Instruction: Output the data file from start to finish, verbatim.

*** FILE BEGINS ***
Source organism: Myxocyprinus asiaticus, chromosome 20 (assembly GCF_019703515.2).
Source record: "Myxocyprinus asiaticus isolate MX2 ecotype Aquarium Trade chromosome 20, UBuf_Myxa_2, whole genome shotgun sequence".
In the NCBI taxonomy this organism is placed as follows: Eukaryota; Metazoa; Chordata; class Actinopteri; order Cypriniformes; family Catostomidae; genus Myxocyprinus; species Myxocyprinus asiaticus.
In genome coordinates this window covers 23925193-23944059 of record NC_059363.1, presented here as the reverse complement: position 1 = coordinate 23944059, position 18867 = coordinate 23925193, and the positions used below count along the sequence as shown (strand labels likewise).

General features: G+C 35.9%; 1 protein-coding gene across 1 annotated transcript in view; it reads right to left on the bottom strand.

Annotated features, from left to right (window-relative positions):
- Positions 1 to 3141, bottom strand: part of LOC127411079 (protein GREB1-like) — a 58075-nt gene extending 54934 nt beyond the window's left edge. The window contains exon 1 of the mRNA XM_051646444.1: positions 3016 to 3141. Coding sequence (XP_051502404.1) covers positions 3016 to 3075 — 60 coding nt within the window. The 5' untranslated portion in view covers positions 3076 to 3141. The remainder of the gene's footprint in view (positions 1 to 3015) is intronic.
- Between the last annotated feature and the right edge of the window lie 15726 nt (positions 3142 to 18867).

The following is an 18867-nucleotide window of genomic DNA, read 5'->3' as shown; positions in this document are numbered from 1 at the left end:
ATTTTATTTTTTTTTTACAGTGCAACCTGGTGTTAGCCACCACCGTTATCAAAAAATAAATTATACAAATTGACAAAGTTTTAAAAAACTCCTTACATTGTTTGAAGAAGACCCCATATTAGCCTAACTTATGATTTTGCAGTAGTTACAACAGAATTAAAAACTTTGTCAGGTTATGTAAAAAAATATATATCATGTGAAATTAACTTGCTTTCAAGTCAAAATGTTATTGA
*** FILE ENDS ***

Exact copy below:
Source organism: Myxocyprinus asiaticus, chromosome 20 (assembly GCF_019703515.2).
Source record: "Myxocyprinus asiaticus isolate MX2 ecotype Aquarium Trade chromosome 20, UBuf_Myxa_2, whole genome shotgun sequence".
In the NCBI taxonomy this organism is placed as follows: Eukaryota; Metazoa; Chordata; class Actinopteri; order Cypriniformes; family Catostomidae; genus Myxocyprinus; species Myxocyprinus asiaticus.
In genome coordinates this window covers 23925193-23944059 of record NC_059363.1, presented here as the reverse complement: position 1 = coordinate 23944059, position 18867 = coordinate 23925193, and the positions used below count along the sequence as shown (strand labels likewise).

General features: G+C 35.9%; 1 protein-coding gene across 1 annotated transcript in view; it reads right to left on the bottom strand.

Annotated features, from left to right (window-relative positions):
- Positions 1 to 3141, bottom strand: part of LOC127411079 (protein GREB1-like) — a 58075-nt gene extending 54934 nt beyond the window's left edge. The window contains exon 1 of the mRNA XM_051646444.1: positions 3016 to 3141. Coding sequence (XP_051502404.1) covers positions 3016 to 3075 — 60 coding nt within the window. The 5' untranslated portion in view covers positions 3076 to 3141. The remainder of the gene's footprint in view (positions 1 to 3015) is intronic.
- Between the last annotated feature and the right edge of the window lie 15726 nt (positions 3142 to 18867).

The following is an 18867-nucleotide window of genomic DNA, read 5'->3' as shown; positions in this document are numbered from 1 at the left end:
ATTTTATTTTTTTTTTACAGTGCAACCTGGTGTTAGCCACCACCGTTATCAAAAAATAAATTATACAAATTGACAAAGTTTTAAAAAACTCCTTACATTGTTTGAAGAAGACCCCATATTAGCCTAACTTATGATTTTGCAGTAGTTACAACAGAATTAAAAACTTTGTCAGGTTATGTAAAAAAATATATATCATGTGAAATTAACTTGCTTTCAAGTCAAAATGTTATTGA